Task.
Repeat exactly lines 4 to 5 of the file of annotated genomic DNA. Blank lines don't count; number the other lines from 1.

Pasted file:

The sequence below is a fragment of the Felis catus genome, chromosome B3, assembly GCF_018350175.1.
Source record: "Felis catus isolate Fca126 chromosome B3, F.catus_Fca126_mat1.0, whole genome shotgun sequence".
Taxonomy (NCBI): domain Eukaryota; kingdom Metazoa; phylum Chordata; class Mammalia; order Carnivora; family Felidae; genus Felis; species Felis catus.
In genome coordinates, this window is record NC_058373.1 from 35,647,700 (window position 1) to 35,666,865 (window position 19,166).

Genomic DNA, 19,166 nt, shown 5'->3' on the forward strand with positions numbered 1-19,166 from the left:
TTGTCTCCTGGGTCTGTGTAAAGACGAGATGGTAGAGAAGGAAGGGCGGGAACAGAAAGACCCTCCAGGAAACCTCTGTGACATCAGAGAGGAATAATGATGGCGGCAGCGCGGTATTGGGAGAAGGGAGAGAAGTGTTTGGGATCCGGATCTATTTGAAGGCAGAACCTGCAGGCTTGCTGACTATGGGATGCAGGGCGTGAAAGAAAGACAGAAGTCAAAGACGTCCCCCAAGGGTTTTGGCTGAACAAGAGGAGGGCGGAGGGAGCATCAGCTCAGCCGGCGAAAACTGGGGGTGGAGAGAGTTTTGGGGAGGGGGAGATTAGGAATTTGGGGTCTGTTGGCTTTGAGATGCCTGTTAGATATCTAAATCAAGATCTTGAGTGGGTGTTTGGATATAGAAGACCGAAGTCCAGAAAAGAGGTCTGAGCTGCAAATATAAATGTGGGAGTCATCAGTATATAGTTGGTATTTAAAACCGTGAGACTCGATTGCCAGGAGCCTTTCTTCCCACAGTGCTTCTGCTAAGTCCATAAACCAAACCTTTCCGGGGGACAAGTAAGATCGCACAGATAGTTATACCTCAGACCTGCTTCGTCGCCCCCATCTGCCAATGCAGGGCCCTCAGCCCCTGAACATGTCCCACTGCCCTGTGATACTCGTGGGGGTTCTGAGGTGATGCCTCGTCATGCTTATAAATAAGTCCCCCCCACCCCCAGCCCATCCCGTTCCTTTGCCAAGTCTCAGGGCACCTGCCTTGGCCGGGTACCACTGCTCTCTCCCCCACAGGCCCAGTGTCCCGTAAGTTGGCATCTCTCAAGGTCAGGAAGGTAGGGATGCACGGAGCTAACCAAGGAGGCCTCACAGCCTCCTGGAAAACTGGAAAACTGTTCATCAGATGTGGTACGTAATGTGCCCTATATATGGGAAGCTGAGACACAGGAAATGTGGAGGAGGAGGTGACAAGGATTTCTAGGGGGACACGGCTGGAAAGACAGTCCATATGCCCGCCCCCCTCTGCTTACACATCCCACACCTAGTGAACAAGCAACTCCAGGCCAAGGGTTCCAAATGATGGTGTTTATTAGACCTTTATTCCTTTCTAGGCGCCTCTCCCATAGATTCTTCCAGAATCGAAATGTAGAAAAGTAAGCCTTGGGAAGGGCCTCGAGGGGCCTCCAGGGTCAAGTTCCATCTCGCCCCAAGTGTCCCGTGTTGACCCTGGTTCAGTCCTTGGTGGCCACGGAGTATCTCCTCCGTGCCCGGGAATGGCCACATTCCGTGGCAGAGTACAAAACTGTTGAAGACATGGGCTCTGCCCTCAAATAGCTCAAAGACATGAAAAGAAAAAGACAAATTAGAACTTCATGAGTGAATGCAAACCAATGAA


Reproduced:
In genome coordinates, this window is record NC_058373.1 from 35,647,700 (window position 1) to 35,666,865 (window position 19,166).

Genomic DNA, 19,166 nt, shown 5'->3' on the forward strand with positions numbered 1-19,166 from the left: